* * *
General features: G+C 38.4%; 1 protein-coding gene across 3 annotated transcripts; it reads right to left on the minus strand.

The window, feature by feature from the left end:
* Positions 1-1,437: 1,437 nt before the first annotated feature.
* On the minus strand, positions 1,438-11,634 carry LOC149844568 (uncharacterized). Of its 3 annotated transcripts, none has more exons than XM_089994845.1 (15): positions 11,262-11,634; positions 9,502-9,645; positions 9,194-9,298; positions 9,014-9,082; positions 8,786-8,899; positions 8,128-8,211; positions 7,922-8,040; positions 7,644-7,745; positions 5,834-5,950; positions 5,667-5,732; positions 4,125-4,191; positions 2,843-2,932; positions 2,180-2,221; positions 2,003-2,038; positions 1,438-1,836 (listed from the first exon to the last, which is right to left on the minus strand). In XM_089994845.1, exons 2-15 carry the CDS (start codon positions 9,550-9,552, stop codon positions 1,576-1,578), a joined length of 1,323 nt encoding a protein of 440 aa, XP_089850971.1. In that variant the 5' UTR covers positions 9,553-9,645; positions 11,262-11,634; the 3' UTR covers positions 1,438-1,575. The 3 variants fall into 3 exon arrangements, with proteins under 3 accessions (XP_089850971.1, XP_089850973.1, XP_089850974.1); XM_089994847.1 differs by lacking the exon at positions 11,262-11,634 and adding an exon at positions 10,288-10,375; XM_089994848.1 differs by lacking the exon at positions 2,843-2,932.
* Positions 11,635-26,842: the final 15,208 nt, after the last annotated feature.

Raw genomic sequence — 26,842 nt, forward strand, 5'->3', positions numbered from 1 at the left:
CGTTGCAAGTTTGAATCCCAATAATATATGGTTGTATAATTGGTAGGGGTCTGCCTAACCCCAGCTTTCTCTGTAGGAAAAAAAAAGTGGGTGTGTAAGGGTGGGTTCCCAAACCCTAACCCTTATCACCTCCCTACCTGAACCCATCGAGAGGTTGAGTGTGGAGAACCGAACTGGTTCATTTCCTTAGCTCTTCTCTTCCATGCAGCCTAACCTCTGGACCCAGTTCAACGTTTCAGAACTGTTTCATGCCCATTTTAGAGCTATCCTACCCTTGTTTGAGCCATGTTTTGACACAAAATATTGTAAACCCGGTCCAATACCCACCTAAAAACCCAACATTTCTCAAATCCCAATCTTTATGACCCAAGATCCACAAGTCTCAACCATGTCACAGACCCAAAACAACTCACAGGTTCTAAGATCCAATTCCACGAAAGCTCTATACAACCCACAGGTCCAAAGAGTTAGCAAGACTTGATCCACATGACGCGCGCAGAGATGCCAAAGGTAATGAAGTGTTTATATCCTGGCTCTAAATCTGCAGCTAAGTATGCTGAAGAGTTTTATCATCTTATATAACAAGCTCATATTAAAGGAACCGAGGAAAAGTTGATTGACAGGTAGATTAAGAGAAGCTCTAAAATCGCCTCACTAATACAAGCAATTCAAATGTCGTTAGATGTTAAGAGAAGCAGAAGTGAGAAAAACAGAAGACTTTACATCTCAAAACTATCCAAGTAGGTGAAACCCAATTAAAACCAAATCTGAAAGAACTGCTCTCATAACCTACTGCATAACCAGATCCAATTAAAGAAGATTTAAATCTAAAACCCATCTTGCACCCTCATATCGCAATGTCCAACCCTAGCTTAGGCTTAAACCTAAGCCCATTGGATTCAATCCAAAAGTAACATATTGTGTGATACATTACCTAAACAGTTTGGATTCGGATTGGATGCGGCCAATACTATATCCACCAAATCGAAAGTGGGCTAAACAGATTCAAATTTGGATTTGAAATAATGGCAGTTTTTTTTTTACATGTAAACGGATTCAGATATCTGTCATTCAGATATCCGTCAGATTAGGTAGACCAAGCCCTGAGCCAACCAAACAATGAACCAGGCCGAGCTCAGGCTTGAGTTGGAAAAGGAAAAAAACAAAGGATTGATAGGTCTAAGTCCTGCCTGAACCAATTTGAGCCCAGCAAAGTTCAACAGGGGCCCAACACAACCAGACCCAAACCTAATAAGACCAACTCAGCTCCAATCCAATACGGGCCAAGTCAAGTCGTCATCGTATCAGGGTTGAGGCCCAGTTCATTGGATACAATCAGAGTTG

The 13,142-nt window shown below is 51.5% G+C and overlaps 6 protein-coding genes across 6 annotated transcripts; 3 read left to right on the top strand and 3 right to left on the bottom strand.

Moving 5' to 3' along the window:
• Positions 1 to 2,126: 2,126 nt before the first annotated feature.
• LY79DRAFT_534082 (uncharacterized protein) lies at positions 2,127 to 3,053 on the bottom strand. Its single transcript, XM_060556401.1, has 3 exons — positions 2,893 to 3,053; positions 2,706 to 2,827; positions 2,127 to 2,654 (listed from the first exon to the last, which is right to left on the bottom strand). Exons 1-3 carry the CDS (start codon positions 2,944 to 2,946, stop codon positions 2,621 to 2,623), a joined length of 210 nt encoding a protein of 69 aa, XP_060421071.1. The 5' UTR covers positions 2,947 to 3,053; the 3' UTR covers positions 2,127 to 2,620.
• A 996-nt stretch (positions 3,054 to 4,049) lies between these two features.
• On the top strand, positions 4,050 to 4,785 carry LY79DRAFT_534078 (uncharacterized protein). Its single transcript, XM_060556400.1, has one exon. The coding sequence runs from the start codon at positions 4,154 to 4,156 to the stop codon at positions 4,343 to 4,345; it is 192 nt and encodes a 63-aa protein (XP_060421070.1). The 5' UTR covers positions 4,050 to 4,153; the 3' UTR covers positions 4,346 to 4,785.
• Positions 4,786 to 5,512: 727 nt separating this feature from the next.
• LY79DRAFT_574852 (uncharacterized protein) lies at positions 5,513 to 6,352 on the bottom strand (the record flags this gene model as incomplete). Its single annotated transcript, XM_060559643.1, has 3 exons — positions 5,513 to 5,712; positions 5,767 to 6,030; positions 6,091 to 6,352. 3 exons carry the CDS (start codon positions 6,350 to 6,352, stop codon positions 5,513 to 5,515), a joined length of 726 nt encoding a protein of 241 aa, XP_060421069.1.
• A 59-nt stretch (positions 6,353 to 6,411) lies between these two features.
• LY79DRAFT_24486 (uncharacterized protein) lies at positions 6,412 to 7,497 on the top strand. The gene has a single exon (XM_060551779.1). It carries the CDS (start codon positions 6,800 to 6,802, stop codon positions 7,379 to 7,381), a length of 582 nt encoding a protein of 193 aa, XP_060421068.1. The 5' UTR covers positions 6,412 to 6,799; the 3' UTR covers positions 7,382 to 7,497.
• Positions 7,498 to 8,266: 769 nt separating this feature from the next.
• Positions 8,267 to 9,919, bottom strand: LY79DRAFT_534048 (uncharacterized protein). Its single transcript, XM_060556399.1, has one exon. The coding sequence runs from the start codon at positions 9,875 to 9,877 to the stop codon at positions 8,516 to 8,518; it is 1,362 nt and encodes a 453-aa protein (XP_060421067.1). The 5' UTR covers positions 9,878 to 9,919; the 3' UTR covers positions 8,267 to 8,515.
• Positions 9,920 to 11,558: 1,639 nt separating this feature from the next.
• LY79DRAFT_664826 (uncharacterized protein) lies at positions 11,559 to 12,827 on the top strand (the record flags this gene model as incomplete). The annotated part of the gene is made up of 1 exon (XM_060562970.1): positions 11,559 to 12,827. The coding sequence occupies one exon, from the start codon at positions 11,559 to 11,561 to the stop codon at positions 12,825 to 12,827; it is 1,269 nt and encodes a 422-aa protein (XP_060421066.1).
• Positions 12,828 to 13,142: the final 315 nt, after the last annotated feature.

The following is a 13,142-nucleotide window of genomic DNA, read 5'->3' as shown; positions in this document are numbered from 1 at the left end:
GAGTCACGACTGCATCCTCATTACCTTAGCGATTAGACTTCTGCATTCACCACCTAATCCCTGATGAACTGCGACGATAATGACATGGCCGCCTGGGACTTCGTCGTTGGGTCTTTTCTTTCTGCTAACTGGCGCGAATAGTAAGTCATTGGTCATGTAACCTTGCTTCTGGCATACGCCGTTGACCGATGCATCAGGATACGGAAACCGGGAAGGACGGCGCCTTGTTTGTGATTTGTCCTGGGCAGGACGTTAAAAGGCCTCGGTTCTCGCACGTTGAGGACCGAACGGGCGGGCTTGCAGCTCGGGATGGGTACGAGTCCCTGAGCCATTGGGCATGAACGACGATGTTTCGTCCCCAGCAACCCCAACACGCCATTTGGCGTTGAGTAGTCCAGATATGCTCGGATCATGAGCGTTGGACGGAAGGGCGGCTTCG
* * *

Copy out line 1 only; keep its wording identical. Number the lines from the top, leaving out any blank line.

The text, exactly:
General features: G+C 38.4%; 1 protein-coding gene across 3 annotated transcripts; it reads right to left on the minus strand.